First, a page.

Medvedev shakes up governors as economic crisis begins to bite
Russian President Dmitry Medvedev, in a possible sign that the Kremlin is looking for ways to stimulate the regions with fresh talent as the financial crisis begins to bite, nominated four new governors on Monday.
In the Oryol region, Alexander Kozlov, 59, born in Tatarstan and graduated from the Kazan Financial and Economic Institute in 1979, was nominated to replace Yegor Stroyev, 72, who had tendered his resignation.
In the Pskov region, Andrey Turchak, 33, was nominated to replace Mikhail Kuznetsov, 40. Turchak was born in Leningrad (present day St. Petersburg) and is a graduate from the St. Petersburg State University in the field of aerospace design. Turchak has headed various engineering companies in his career and since 2007 has been a member of the Federation Council representing the Pskov region.
In the Voronezh region, Agricultural Minister Alexei Gordeyev, 53, was nominated to replace Governor Vladimir Kulakov.
In the Nenets Autonomous District, Governor Valery Potapenko, who was relieved of his duties upon his personal request, is to be replaced by Igor Fedorov, who has been the deputy regional governor for the fuel and energy, as well as housing construction.
Although the Russian president may nominate the governors, the appointments are pending approval in the regional legislatures.
The presidential administration stressed that the gubernatorial reshuffle will be limited in scope, First Deputy head of the presidential Administration Vladislav Surkov told reporters on Monday.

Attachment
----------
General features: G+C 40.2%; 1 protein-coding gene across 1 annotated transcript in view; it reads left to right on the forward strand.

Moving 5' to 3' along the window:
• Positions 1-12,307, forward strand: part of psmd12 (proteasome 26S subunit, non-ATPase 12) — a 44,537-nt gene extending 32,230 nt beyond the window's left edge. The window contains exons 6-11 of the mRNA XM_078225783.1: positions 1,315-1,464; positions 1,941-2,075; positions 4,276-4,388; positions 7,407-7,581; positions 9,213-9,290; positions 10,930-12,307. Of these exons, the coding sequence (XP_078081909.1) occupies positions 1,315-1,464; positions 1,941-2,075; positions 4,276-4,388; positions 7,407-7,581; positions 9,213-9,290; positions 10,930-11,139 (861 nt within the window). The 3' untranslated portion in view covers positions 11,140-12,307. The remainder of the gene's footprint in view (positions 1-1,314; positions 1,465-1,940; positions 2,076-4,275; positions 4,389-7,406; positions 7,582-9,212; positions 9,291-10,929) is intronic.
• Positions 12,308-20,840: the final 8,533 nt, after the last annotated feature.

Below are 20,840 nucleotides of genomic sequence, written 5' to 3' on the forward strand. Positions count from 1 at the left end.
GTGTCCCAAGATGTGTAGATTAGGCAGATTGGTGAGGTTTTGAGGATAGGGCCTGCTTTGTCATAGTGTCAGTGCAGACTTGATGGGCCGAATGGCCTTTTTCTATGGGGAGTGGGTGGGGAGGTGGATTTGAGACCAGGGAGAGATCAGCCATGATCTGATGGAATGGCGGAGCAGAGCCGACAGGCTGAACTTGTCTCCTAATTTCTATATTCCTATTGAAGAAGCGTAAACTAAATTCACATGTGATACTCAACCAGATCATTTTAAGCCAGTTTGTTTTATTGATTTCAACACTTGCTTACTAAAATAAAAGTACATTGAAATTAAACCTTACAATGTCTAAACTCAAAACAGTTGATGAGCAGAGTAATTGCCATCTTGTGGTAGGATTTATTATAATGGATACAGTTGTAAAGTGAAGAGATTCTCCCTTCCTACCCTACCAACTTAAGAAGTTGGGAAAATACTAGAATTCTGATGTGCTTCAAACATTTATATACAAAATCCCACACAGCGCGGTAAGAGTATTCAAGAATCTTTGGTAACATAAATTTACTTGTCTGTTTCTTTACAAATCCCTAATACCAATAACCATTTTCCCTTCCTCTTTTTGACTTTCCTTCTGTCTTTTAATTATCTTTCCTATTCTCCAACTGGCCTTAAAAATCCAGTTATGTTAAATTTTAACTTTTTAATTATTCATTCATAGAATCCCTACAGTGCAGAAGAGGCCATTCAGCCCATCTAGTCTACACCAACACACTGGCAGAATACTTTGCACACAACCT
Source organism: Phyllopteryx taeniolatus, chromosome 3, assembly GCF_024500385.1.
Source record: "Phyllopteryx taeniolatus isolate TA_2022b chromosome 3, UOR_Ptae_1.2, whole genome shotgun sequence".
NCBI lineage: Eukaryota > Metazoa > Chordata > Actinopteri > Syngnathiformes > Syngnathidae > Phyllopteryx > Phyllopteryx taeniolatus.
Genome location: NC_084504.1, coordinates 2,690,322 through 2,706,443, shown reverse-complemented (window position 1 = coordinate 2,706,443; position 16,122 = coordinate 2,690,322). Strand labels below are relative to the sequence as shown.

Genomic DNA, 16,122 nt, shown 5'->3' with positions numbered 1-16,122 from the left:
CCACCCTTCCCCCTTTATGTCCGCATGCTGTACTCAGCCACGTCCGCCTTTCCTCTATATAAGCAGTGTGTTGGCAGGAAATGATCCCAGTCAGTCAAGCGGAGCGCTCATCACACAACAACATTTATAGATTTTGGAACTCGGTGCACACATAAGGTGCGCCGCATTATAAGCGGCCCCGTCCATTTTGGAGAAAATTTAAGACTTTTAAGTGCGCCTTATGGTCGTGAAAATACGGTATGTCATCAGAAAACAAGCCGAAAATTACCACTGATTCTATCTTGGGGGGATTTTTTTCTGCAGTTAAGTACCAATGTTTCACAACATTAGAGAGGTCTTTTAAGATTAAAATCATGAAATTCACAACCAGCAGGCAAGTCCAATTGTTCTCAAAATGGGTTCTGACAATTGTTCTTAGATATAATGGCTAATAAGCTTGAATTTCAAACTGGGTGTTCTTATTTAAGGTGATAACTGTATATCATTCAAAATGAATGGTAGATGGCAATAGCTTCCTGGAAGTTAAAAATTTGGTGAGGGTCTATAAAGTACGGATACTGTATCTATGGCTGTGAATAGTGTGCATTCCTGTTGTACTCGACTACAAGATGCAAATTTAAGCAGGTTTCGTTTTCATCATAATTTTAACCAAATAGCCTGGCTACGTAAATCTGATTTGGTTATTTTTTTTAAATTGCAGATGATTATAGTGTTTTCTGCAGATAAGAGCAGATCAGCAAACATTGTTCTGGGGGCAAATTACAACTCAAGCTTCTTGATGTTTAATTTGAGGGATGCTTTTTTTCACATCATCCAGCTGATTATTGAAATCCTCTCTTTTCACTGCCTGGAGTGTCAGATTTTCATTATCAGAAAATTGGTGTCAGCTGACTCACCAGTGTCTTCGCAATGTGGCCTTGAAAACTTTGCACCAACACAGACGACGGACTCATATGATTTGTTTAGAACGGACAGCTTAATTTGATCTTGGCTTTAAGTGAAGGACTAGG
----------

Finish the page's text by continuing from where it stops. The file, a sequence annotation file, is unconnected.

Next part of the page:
“It [the governor shakeup] will not become a trend. There will be no automatic spread of the reshuffle either.”
Surkov then made direct mention of the economic focus of the changes.
“The new appointments and resignations should be viewed in the light of better quality federal and regional management. State management should acquire a new quality amid the financial and economic crisis.”
Alexei Malashenko, political scientist and member of the Moscow Carnegie Center Expert Council, told Interfax on Monday that the appointment of new governors may auger more gubernatorial powers in the face of the crisis.
“I have a feeling that this reshuffle aims at a larger initiative. I do not rule out that governors may acquire more powers against the backdrop of the financial crisis,” Malashenko said.
Another political scientist, Dmitry Oreshin, argues that the previous governors were not performing well.
“This is a rational and non-political move that results from the low efficiency of the previous regional management,” Oreshin told Interfax.
The gubernatorial shakeup comes one day after Medvedev announced a long list of state-sponsored programs, from road construction to worker training, geared to jump-starting the Russian economy. The stimulus package is worth around 44 billion rubles ($1.3 billion), and will concentrate heavily on the regions where some industries have already fallen victim to the deepening crisis.
Whatever the motivation, there have been reports that the Russian president has been putting pressure on governors and other high-ranking officials to act more efficiently, and responsibly, during the worldwide economic slowdown.
At the beginning of the month, a financial daily reported that Medvedev had “warned senior officials against visiting luxury resorts abroad amid concerns over the country’s image and public discontent,” according to Kommersant, citing an unnamed source.
The Kremlin tried to impose rules on officials’ overseas trips under Vladimir Putin after the former president was unable to contact two governors who were vacationing abroad with their cell phones turned off, the paper said.
Robert Bridge, RT